Which, in terms of finding a rapport, is interesting for animation because you rarely ever have the other actor there to work with.

We were never really together. But, because I was such a fan of the first movie, I knew where everybody was. You just tune right into it. I’ll tell you, whenever someone drops something in my house we do the Baby Brent line, “Uh oh!” [Laughs] When the second one came around, I already knew the mood and how to jump in. I’d hear the other lines from other people, so I knew how to bounce off it.

You’re very much known as being a physical comic onscreen. Is there a challenge in only getting to perform vocally?

Yeah. See, I need to move. There were times I would wreck the booth. They’d say, “That was a great take, but you made so much noise we need to do it again. Terry, try not to clear the podium next time you do that.” [Laughs] It was really hard not to make noise and stay moving. I would shuffle my feet and all that. It’s weird giving it all your energy but without much movement. There was times I lost my voice, though. It’s kind of like the Old Spice spots, you know? You have to give that high energy. Nobody really cares you’re losing your voice [Laughs]. Sometimes it makes it better.

How about for facial expressions? Do they always let you know what face the joke will play with?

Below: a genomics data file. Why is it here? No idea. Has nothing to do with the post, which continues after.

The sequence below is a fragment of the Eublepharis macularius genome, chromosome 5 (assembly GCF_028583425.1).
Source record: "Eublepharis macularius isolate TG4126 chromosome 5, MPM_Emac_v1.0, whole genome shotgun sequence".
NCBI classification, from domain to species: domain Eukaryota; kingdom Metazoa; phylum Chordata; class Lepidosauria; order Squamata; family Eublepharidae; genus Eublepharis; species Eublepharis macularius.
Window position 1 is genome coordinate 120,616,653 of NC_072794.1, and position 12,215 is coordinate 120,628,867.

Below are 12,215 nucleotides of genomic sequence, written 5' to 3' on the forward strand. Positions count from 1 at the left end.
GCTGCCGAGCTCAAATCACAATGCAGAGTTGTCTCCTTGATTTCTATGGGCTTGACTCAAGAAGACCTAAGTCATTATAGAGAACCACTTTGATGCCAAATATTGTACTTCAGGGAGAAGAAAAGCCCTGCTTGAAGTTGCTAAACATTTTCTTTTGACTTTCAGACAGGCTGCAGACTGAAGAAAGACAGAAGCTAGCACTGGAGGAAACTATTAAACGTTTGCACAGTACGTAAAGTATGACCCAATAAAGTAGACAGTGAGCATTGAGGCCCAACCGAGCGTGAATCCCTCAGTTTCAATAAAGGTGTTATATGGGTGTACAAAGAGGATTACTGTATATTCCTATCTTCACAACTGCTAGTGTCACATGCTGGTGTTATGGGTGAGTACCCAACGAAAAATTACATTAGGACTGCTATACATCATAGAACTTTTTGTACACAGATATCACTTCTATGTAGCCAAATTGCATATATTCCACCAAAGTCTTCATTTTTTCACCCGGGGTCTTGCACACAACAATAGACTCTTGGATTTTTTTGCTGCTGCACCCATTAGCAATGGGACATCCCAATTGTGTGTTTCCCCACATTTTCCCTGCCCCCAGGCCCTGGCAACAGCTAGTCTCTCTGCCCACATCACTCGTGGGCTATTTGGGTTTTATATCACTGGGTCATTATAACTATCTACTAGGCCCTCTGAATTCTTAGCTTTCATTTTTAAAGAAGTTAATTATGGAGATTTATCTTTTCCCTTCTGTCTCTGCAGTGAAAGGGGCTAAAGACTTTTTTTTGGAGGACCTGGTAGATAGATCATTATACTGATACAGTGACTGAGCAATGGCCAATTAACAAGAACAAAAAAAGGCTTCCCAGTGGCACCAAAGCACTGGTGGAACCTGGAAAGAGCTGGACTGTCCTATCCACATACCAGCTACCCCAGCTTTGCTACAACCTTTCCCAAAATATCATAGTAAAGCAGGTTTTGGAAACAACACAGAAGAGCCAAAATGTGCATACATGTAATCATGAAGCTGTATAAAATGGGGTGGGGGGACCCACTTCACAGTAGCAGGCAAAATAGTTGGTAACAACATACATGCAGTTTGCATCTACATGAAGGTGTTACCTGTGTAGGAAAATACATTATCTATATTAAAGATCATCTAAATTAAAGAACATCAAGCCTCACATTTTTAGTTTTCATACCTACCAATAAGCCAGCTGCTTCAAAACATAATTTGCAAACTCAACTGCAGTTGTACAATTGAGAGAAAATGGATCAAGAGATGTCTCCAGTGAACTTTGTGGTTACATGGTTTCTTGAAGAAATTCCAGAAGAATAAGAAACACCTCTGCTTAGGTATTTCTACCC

We had a huge board of all the faces Earl was making. There was real quick animations of how he moves. You really get the cadence of how the voice should go. The big thing with [directors] Cody and Kris was making sure we got it right, because some things get pieced together, changed while you’re away, and then you have to reread it. Sometimes you’re thrown into scenes all over, but they always kept the context of where we should be. That’s what a good animation director does.

Wasn’t there talk about an animated President Camacho series?

It’s funny, Mike Judge gets dissed a lot. He’s one of the geniuses of our time, so why hasn’t anyone given him what he wants all the time? I used to think, “Man, only black people get dissed! But, no, black people and Mike Judge get dissed!” [Laughs] It’s all black people and Mike Judge sitting over there! We actually came back and did some Camacho shorts for Funny or Die and we’re talking about bringing him back. There’s still a chance for anything. Anything with Mike Judge I’m with.

I have to ask about a show I was a big fan, Everybody Hates Chris. The writing on that show was so consistently good.

Thank you. The thing that was so great about Everybody Hates Chris was it was so grounded in reality. That makes things funnier, you know? A lot of people think you have to go far off to be funny, but the things you laugh at are the things you know. Everyone knows trying to pay rent. No matter how rich you are, there’s times where you go, “I think I blew it this month. I gotta figure something out.” Julius was always trying to figure something out. 90% of the world is trying to figure something out. I thought that was the coolest bit on that show, where it never had, “Wow, we won the lottery! We’re out of the ghetto!” That never happened. It was kind of a downer, but you always knew Chris Rock was going to become Chris Rock. He could get cut from the basketball team, but you know it would be okay. You could laugh all you wanted because you knew that guy was going to grow up to become one of the most successful comedians of all time.

Cloudy with a Chance of Meatballs 2 opens in theaters on September 27th.

Longtime FSR contributor Jack Giroux likes movies. He thinks they're swell.